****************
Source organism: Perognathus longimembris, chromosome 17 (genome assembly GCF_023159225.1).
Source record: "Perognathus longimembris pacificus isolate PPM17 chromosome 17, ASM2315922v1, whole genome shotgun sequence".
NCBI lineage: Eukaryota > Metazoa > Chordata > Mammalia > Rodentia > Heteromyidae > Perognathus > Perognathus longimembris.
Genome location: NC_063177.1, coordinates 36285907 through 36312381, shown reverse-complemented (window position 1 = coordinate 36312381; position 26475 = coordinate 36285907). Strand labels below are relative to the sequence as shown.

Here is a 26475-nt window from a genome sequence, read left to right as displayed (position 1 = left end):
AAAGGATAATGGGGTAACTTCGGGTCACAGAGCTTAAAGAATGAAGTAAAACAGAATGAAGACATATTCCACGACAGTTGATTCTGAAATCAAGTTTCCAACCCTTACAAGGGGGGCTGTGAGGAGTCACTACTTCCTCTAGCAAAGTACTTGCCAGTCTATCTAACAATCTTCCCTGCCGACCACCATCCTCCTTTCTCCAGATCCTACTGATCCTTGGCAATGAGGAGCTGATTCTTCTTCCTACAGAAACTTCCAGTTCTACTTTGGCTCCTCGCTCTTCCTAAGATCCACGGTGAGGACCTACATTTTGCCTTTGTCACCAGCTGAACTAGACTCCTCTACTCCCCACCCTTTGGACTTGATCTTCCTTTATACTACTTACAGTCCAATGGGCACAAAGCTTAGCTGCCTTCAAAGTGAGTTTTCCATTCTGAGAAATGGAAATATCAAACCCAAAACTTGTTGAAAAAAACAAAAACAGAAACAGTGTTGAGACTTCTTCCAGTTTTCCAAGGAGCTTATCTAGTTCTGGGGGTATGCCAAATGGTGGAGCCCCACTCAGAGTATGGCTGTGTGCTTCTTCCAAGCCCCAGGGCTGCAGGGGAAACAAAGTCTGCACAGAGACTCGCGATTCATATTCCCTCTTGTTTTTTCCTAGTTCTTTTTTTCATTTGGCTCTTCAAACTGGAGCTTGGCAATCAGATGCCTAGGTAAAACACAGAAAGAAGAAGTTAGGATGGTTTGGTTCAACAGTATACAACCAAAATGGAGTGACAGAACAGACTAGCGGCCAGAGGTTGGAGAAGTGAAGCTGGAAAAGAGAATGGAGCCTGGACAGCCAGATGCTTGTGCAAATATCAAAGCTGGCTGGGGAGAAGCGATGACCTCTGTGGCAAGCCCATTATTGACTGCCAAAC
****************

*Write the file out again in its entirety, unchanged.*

Source organism: Perognathus longimembris, chromosome 17 (genome assembly GCF_023159225.1).
Source record: "Perognathus longimembris pacificus isolate PPM17 chromosome 17, ASM2315922v1, whole genome shotgun sequence".
NCBI lineage: Eukaryota > Metazoa > Chordata > Mammalia > Rodentia > Heteromyidae > Perognathus > Perognathus longimembris.
Genome location: NC_063177.1, coordinates 36285907 through 36312381, shown reverse-complemented (window position 1 = coordinate 36312381; position 26475 = coordinate 36285907). Strand labels below are relative to the sequence as shown.

Here is a 26475-nt window from a genome sequence, read left to right as displayed (position 1 = left end):
AAAGGATAATGGGGTAACTTCGGGTCACAGAGCTTAAAGAATGAAGTAAAACAGAATGAAGACATATTCCACGACAGTTGATTCTGAAATCAAGTTTCCAACCCTTACAAGGGGGGCTGTGAGGAGTCACTACTTCCTCTAGCAAAGTACTTGCCAGTCTATCTAACAATCTTCCCTGCCGACCACCATCCTCCTTTCTCCAGATCCTACTGATCCTTGGCAATGAGGAGCTGATTCTTCTTCCTACAGAAACTTCCAGTTCTACTTTGGCTCCTCGCTCTTCCTAAGATCCACGGTGAGGACCTACATTTTGCCTTTGTCACCAGCTGAACTAGACTCCTCTACTCCCCACCCTTTGGACTTGATCTTCCTTTATACTACTTACAGTCCAATGGGCACAAAGCTTAGCTGCCTTCAAAGTGAGTTTTCCATTCTGAGAAATGGAAATATCAAACCCAAAACTTGTTGAAAAAAACAAAAACAGAAACAGTGTTGAGACTTCTTCCAGTTTTCCAAGGAGCTTATCTAGTTCTGGGGGTATGCCAAATGGTGGAGCCCCACTCAGAGTATGGCTGTGTGCTTCTTCCAAGCCCCAGGGCTGCAGGGGAAACAAAGTCTGCACAGAGACTCGCGATTCATATTCCCTCTTGTTTTTTCCTAGTTCTTTTTTTCATTTGGCTCTTCAAACTGGAGCTTGGCAATCAGATGCCTAGGTAAAACACAGAAAGAAGAAGTTAGGATGGTTTGGTTCAACAGTATACAACCAAAATGGAGTGACAGAACAGACTAGCGGCCAGAGGTTGGAGAAGTGAAGCTGGAAAAGAGAATGGAGCCTGGACAGCCAGATGCTTGTGCAAATATCAAAGCTGGCTGGGGAGAAGCGATGACCTCTGTGGCAAGCCCATTATTGACTGCCAAAC